Investors largely expected the FOMC to cut rates by a quarter point.The Fedread more
Activists with Black Lives Matter, who met privately with Buttigieg in the weeks after police shot and killed Eric Logan, say the 37-year-old mayor brushed off their concerns...2020 Electionsread more
The report, published by Rep. Carolyn Maloney, used data from the Giffords Law Center to Prevent Gun Violence and the Centers for Disease Control to estimate the cost of gun...Politicsread more
Russia slammed Trump's decision to tighten sanctions on Iran following strikes at a crude-processing plant and oil field in Saudi Arabia.Politicsread more
According to a report in the Wall Street Journal, WeWork co-founder Adam Neumann has floated the idea of becoming Israel's prime minister or leader of the world.Technologyread more
Federal prosecutors and commodity regulators have broadened their investigation into spoofing activity after receiving information from traders questioned for spoofing-related...Marketsread more
General Motors announced on Wednesday that it plans to temporarily lay off 1,300 workers at its final assembly plant in Oshawa, Canada due to a slowdown at U.S. plants during...Autosread more
Trump said he "is revoking" a federal waiver that allowed the state to craft its own rules on greenhouse gas emissions from vehicles.Politicsread more
FedEx CEO Fred Smith mentioned Amazon as one of his competitors during Tuesday's earnings call, a shift in stance for a company that's long downplayed Amazon's move into the...Technologyread more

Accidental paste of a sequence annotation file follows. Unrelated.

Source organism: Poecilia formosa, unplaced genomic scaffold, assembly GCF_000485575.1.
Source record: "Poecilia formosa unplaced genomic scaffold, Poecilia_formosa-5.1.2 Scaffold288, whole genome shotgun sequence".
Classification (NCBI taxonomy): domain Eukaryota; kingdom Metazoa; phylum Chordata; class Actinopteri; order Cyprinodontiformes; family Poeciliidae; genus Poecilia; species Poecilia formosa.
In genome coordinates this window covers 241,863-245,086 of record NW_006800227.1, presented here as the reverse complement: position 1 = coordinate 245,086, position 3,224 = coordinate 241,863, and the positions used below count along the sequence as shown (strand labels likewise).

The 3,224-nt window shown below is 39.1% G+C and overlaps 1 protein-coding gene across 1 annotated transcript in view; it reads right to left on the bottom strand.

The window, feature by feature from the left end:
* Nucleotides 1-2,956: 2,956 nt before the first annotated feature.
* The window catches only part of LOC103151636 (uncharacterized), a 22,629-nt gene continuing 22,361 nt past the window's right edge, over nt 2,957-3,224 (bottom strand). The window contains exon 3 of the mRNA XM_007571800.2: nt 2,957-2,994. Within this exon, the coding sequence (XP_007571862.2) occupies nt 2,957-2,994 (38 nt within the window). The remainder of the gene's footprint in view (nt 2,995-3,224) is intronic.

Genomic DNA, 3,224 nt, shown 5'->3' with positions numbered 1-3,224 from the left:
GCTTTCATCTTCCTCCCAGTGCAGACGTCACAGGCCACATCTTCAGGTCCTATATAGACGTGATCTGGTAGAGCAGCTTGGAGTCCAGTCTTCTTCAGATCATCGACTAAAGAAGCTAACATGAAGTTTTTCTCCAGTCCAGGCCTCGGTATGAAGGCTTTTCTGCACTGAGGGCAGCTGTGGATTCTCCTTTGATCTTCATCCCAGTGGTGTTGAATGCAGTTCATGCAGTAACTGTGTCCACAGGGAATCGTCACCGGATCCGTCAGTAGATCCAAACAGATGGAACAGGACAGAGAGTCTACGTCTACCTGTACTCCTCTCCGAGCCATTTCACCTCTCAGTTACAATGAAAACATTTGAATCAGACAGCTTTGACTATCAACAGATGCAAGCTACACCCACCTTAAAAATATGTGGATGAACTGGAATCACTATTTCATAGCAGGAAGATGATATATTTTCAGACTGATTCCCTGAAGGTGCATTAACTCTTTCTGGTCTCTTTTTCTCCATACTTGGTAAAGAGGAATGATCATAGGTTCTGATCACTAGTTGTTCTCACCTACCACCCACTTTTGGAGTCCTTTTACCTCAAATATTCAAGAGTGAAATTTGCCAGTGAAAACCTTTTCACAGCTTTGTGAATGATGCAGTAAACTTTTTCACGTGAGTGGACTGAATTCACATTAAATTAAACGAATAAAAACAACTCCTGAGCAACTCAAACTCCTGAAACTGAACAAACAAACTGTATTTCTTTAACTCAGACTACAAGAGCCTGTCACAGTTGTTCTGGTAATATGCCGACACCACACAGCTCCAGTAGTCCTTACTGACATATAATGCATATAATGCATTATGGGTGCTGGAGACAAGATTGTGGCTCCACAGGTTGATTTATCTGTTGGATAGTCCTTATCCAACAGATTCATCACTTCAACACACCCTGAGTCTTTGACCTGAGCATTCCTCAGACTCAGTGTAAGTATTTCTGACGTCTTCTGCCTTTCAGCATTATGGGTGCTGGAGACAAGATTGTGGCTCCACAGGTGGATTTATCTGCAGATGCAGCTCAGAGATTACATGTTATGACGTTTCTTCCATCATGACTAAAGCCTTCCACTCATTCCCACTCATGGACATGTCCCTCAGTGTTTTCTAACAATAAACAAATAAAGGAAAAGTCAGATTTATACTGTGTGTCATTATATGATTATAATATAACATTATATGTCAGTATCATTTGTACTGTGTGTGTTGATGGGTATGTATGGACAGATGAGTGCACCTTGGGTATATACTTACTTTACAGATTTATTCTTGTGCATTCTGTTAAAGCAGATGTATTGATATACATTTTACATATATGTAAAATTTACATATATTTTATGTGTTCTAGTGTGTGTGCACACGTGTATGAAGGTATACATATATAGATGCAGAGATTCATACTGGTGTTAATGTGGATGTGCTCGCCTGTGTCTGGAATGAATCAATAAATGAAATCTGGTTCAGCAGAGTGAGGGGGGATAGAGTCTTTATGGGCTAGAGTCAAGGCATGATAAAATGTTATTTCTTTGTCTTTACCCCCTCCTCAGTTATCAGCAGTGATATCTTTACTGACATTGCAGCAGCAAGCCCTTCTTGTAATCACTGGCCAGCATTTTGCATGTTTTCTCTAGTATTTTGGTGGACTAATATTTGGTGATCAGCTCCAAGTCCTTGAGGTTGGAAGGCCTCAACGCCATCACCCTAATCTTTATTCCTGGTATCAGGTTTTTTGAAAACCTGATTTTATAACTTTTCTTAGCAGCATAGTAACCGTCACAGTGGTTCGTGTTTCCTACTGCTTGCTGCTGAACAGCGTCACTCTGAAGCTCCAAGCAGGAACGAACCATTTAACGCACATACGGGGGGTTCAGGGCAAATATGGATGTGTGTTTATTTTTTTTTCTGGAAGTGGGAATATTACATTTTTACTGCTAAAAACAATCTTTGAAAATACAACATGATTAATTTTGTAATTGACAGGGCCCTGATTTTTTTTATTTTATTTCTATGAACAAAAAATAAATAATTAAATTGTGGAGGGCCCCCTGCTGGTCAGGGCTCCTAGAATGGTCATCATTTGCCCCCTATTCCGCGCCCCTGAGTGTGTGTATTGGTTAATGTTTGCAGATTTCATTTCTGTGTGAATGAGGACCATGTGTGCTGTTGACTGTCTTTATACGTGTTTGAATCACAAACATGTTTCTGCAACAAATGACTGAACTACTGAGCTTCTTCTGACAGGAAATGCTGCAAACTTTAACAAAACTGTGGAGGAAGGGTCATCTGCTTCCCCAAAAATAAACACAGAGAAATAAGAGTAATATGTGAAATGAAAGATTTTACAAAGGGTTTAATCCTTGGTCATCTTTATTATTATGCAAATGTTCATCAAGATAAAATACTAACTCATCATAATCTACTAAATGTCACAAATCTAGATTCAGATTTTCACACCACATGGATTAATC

DoubleLine Capital's Jeffrey Gundlach spoke to CNBC on Wednesday ahead of the Federal Reserve's decision on interest rates.Marketsread more
Shares of Roku fell on Wednesday after Comcast announced a new deal on its connected boxes and Facebook launched a new Portal TV device.Technologyread more
CrowdStrike on Tuesday priced shares in its initial public offering at $34 each, above the high end of the range. The company raised $612 million ahead of its debut on public markets.
The cybersecurity firm, which will begin trading Wednesday morning on the Nasdaq under the ticker symbol "CRWD," was expected to price its 18 million Class A shares between $28 and $30 per share. Pricing at the top end of the range would have raised more than $600 million, according to CrowdStrike's prospectus, if the underwriters exercised certain options.
CrowdStrike uses cloud-based technology to detect and analyze attempted security breaches. It follows several other major tech companies into the public markets this year. Uber, Pinterest, PagerDuty, Zoom and Lyft have already gone public in 2019. Messaging platform company Slack is expected to follow later this month.
In its S-1 filing, Crowdstrike reported a net loss of $140 million on $250 million in revenue for the year ending January 31. The company also reported subscription relationships with more than 2,500 customers, including Credit Suisse and Amazon Web Services.
CrowdStrike was valued at $3 billion in a private round earlier this year. It had 1,455 full-time employees as of January 31, according to the filing.
The company's stock is divided into Class A shares — offered for public sale — and Class B voting shares. Private equity company Warburg Pincus is the largest shareholder of the Class B tier, with 30% of outstanding Class B shares as of the time of the offering.
Goldman Sachs, J.P. Morgan, Bank of America Merrill Lynch and Barclays are the lead underwriters on the offering. The underwriters have the option of buying up to 2.7 million more shares of Class A stock at the IPO price, according to a statement.
— CNBC's Jordan Novet contributed to this report.